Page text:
Lucid Motors (NASDAQ:LCID) stock has been one of the year’s most fascinating stories.
Lucid, then trading as Churchill Capital, shot up from $10 to $60 in a matter of weeks. Once the terms of Churchill’s special purpose acquisition company (SPAC) merger became clear, however, shares lost more than half their value virtually overnight.
This is because institutional investors put fresh capital into Lucid at a much lower valuation than the then-prevailing market price.
Since then, Churchill and Lucid completed their merger. However, LCID stock has not recovered to prior levels. Rather, shares have leveled off in a trading range between $20 and $30.
That’s quite good in the current environment. Remember, SPACs have been getting pounded. And any focused on electrical vehicles (EVs) are faring particularly poorly. So Lucid is doing well to remain at double its $10 SPAC offering price.
Still, shareholders expecting a return to the old $60 price may be in for a long wait. That’s particularly true given some unwelcome news coming from Washington D.C. recently.
Infrastructure Bill and LCID Stock
Traders had been buying up EV stocks since President Biden came into office in hopes of more favorable government policy toward green energy.
Biden’s infrastructure package was supposed to be a breakout moment for emission-free vehicles. However, it appears that this won’t work out as planned.
You see, there is currently a $7,500 tax credit for the first 200,000 EVs a manufacturer produced. After 200,000, the tax credit phased out. Up until now, only Tesla (NASDAQ:TSLA) and General Motors (NYSE:GM) had reached the limit.
So newer upstarts like Lucid were supposed to have a favorable tax credit path going forward. Analysts had hoped that this might become even more generous with the Biden infrastructure plan.
Instead, the Senate upended the status quo and actually made it worse, at least as far as Lucid goes. The Senate infrastructure bill would strike the 200,000 EV cap. This might sound good in theory, but that could give more of a boost to existing producers that have already sold EVs.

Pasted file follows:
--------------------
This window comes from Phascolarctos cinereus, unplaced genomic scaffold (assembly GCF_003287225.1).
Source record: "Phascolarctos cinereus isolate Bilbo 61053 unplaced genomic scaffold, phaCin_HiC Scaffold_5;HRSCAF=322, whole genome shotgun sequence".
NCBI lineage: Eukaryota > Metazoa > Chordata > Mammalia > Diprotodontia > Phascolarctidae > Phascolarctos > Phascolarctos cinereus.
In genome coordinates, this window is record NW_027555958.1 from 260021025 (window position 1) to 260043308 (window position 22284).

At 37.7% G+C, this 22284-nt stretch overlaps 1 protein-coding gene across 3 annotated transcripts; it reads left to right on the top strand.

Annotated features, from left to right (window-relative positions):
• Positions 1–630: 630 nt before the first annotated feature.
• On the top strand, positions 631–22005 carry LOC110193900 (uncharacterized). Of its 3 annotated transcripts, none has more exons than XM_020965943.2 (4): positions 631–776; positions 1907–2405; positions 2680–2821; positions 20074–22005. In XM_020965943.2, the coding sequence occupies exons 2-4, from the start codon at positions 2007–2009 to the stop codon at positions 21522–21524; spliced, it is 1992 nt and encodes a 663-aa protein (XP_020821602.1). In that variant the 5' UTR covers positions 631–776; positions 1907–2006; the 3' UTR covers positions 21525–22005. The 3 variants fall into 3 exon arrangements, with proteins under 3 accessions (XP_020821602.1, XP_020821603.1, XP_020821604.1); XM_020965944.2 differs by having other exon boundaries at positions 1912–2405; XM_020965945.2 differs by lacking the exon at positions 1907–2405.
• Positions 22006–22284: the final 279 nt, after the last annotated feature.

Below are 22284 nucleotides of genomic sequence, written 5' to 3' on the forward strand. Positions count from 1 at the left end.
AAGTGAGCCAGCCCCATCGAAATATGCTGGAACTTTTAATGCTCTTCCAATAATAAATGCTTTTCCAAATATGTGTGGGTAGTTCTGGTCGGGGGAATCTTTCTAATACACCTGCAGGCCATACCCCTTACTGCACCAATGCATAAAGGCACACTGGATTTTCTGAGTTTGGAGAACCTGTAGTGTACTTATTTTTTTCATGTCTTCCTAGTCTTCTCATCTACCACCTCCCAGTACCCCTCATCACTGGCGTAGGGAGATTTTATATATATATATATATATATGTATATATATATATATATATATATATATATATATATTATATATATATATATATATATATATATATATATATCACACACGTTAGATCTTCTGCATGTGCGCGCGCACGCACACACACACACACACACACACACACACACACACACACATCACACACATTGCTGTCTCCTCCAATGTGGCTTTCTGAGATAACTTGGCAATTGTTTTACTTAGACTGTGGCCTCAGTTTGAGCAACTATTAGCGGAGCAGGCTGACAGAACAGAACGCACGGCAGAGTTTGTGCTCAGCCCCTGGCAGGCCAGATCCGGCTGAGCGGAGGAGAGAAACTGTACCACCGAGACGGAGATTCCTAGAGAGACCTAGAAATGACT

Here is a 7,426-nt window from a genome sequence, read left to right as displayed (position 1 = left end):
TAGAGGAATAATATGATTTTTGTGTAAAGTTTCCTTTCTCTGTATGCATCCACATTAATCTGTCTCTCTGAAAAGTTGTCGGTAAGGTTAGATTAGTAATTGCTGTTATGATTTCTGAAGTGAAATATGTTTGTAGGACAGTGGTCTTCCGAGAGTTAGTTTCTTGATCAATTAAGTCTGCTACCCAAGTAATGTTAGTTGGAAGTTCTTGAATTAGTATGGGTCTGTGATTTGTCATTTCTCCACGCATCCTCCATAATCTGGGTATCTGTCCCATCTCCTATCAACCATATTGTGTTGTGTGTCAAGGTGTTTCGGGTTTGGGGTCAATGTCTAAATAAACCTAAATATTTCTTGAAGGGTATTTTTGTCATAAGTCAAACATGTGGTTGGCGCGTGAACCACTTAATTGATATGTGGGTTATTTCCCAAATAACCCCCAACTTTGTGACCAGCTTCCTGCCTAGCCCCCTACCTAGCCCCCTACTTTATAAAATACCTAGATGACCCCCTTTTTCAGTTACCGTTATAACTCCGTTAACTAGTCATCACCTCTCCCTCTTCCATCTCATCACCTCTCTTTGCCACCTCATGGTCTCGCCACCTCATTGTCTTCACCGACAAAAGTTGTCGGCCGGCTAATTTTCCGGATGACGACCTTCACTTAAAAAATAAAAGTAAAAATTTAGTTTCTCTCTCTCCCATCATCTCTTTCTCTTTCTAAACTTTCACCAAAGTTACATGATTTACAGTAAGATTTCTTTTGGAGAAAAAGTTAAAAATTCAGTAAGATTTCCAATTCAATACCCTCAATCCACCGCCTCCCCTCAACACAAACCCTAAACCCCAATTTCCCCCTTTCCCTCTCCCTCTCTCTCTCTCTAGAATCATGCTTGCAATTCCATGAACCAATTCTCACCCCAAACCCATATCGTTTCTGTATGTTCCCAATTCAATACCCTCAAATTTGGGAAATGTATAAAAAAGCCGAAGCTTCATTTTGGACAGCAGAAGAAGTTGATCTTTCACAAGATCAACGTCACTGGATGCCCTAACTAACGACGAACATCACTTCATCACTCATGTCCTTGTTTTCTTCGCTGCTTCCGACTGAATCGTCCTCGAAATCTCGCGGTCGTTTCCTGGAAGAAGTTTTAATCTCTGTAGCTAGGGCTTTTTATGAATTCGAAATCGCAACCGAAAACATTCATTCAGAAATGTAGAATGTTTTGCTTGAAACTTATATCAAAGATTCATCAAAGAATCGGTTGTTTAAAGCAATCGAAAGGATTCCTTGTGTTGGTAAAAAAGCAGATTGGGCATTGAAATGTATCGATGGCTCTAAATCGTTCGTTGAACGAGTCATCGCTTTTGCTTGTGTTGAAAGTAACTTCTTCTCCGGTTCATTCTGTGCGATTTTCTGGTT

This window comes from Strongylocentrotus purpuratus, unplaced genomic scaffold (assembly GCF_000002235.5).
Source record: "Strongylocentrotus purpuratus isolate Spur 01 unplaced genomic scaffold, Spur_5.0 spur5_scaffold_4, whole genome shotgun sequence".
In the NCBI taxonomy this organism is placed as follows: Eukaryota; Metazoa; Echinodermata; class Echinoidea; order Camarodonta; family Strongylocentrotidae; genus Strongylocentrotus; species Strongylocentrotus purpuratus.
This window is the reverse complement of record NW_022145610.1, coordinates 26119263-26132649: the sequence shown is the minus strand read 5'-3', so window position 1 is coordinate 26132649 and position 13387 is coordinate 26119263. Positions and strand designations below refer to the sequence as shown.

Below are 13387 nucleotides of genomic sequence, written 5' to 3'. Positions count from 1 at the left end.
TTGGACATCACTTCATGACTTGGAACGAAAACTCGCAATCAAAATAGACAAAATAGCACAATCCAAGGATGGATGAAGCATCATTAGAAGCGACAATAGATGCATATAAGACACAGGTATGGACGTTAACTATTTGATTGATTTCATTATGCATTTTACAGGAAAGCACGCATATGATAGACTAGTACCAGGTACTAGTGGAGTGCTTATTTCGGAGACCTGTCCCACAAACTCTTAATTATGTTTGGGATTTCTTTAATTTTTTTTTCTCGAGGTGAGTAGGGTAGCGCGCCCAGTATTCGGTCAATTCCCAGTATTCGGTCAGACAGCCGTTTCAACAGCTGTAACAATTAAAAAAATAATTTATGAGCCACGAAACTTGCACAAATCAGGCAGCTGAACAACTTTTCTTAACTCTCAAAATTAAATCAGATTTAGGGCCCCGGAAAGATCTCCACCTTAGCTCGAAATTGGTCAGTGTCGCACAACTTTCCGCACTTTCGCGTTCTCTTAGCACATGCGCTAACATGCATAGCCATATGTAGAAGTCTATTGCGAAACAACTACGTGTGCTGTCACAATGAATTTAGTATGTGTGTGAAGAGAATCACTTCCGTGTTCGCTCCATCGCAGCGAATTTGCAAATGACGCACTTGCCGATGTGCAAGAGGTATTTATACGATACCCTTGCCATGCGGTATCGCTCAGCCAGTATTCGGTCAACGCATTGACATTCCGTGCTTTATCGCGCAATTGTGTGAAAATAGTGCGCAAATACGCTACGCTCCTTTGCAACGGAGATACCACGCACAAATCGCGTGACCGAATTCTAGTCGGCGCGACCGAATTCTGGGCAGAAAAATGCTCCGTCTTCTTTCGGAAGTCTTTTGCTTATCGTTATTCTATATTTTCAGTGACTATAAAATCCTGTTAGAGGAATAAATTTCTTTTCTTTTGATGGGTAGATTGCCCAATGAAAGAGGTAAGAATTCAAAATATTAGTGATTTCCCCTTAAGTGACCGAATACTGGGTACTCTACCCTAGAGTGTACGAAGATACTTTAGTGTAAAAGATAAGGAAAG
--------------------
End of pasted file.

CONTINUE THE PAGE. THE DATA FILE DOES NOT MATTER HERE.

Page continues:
Giving firms like GM the ability to sell an unlimited number of EVs with the tax credit could actually make it more difficult for upstarts like Lucid.
Meanwhile, the legislation would make the tax credit only apply to EVs with a base price under $40,000. This would eliminate the current Lucid Air, which has a base price way up at $77,400.
Luxury vehicle-makers like Lucid would largely be left out altogether, and most Tesla models wouldn’t be eligible either. Additionally, only people with incomes under $100,000 per year would be allowed to receive the tax credit.
This would further limit any potential benefit to EV-makers such as Lucid. There is plenty of time for amendments before the infrastructure package is finalized. But this looks like a potentially huge blow to Lucid’s prospects.
LCID Stock Verdict
A bull can argue that the tax credit changes aren’t a major problem for Lucid. After all, it hasn’t even started selling a meaningful number of vehicles yet.
There are other obstacles that the company must overcome to get to the point where it worries about tax credits.
In the current environment, however, these sorts of negatives add up. Traders are already dumping both SPACs and EV stocks left and right. Folks may use any possible excuse to sell LCID stock.
Once the consequences of the infrastructure package become clear, it could lead to another sell-off in EV stocks, and luxury ones such as Lucid in particular.
There was the expectation that the Biden Administration would be a game-changer for companies like Lucid. Instead, the regulatory environment looks a lot less favorable. Political winds can change quickly, to be sure, but for now, it’s good to be cautious with LCID stock.
On the date of publication, Ian Bezek did not have (either directly or indirectly) any positions in the securities mentioned in this article. The opinions expressed in this article are those of the writer, subject to the InvestorPlace.com Publishing Guidelines.
Ian Bezek has written more than 1,000 articles for InvestorPlace.com and Seeking Alpha. He also worked as a Junior Analyst for Kerrisdale Capital, a $300 million New York City-based hedge fund. You can reach him on Twitter at @irbezek.